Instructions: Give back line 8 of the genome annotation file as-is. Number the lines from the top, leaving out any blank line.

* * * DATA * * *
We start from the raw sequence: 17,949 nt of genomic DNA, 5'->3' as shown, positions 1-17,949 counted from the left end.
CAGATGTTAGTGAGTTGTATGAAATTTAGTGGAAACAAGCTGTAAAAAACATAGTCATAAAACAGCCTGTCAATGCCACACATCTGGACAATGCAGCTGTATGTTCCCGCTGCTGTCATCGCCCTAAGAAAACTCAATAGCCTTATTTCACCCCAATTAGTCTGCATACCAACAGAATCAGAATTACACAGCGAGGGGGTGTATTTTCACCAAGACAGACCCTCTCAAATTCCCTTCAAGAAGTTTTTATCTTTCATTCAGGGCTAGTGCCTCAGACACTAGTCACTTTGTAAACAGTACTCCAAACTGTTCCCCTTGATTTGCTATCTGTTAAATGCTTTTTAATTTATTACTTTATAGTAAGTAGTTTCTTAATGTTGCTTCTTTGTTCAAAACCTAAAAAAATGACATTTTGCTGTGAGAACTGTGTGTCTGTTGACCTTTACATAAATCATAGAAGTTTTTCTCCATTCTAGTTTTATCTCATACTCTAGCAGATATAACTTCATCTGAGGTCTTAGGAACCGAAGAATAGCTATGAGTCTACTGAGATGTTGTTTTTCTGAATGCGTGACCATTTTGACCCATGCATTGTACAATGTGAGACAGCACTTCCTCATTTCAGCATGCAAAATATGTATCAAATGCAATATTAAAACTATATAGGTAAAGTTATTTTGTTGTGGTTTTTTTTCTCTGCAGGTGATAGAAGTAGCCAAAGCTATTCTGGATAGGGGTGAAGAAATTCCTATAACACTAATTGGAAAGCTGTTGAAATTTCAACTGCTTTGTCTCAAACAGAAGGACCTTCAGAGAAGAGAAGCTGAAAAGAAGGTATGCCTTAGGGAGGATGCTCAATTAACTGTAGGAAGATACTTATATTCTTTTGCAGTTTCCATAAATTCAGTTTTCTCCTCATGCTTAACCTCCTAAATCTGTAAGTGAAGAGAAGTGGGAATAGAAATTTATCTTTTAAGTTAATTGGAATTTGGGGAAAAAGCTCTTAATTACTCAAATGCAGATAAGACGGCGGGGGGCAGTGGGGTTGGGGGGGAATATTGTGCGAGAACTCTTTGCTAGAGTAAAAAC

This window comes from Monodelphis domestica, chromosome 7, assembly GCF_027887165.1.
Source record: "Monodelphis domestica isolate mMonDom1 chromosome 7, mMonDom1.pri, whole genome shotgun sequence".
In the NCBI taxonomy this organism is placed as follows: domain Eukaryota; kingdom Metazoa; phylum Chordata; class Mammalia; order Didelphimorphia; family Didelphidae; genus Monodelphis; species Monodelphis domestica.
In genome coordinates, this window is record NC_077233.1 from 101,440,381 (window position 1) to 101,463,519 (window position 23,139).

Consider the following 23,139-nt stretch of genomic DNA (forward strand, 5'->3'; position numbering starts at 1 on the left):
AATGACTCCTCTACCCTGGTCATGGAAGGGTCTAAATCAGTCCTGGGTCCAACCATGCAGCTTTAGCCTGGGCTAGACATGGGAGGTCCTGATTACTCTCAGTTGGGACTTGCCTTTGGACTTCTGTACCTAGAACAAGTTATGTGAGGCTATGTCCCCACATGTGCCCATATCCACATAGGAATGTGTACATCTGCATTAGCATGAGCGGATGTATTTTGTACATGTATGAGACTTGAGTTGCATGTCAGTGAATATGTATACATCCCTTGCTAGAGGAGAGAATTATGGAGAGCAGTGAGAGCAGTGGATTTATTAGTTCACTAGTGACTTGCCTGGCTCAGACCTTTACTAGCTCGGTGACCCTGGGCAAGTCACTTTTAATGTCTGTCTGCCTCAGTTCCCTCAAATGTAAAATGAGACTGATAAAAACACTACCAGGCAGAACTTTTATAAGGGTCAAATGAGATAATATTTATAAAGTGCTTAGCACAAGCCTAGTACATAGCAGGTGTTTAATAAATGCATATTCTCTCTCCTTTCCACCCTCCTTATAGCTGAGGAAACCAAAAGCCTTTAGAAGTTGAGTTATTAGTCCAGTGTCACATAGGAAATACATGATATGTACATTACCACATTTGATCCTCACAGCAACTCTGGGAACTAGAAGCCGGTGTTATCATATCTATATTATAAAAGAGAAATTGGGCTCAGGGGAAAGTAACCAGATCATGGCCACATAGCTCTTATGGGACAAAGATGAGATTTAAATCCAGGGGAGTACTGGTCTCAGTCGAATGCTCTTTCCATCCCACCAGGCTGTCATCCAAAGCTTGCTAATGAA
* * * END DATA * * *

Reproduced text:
AATGACTCCTCTACCCTGGTCATGGAAGGGTCTAAATCAGTCCTGGGTCCAACCATGCAGCTTTAGCCTGGGCTAGACATGGGAGGTCCTGATTACTCTCAGTTGGGACTTGCCTTTGGACTTCTGTACCTAGAACAAGTTATGTGAGGCTATGTCCCCACATGTGCCCATATCCACATAGGAATGTGTACATCTGCATTAGCATGAGCGGATGTATTTTGTACATGTATGAGACTTGAGTTGCATGTCAGTGAATATGTATACATCCCTTGCTAGAGGAGAGAATTATGGAGAGCAGTGAGAGCAGTGGATTTATTAGTTCACTAGTGACTTGCCTGGCTCAGACCTTTACTAGCTCGGTGACCCTGGGCAAGTCACTTTTAATGTCTGTCTGCCTCAGTTCCCTCAAATGTAAAATGAGACTGATAAAAACACTACCAGGCAGAACTTTTATAAGGGTCAAATGAGATAATATTTATAAAGTGCTTAGCACAAGCCTAGTACATAGCAGGTGTTTAATAAATGCATATTCTCTCTCCTTTCCACCCTCCTTATAGCTGAGGAAACCAAAAGCCTTTAGAAGTTGAGTTATTAGTCCAGTGTCACATAGGAAATACATGATATGTACATTACCACATTTGATCCTCACAGCAACTCTGGGAACTAGAAGCCGGTGTTATCATATCTATATTATAAAAGAGAAATTGGGCTCAGGGGAAAGTAACCAGATCATGGCCACATAGCTCTTATGGGACAAAGATGAGATTTAAATCCAGGGGAGTACTGGTCTCAGTCGAATGCTCTTTCCATCCCACCAGGCTGTCATCCAAAGCTTGCTAATGAA